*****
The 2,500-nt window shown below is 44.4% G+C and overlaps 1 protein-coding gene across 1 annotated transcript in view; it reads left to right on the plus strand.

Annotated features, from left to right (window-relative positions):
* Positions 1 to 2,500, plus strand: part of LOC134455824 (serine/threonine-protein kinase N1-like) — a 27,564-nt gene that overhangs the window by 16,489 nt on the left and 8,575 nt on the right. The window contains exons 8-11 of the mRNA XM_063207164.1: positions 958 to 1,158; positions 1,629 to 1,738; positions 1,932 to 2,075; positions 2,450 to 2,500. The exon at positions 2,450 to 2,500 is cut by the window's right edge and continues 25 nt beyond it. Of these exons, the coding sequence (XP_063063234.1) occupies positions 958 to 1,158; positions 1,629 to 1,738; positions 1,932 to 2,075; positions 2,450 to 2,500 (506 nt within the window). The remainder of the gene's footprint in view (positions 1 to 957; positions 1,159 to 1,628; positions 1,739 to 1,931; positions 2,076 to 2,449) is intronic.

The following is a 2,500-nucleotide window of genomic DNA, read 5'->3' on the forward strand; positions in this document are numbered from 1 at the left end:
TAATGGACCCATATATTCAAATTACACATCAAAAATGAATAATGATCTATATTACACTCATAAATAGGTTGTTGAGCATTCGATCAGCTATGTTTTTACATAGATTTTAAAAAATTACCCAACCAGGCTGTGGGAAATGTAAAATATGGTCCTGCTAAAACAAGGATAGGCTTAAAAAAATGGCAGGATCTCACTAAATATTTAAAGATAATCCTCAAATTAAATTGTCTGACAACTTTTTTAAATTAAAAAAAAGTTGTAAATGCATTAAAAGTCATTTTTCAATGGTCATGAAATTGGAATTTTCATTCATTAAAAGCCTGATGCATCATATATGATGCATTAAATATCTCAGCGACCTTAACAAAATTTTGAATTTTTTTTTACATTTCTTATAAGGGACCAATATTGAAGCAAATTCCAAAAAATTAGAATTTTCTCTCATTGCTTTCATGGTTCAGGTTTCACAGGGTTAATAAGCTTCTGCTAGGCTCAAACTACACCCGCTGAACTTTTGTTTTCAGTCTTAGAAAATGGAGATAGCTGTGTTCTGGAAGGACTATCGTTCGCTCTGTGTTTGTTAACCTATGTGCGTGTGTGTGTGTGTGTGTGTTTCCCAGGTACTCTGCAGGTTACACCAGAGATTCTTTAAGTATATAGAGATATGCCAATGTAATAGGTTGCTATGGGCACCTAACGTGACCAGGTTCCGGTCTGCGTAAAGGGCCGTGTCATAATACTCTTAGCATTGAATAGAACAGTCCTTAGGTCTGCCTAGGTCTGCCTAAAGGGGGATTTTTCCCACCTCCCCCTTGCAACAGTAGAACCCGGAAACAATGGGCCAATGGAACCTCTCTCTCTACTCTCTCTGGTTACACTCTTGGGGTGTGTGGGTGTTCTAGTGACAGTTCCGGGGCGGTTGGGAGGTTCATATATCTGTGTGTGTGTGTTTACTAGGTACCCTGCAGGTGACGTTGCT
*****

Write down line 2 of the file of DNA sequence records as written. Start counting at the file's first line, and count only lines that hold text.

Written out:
Annotated features, from left to right (window-relative positions):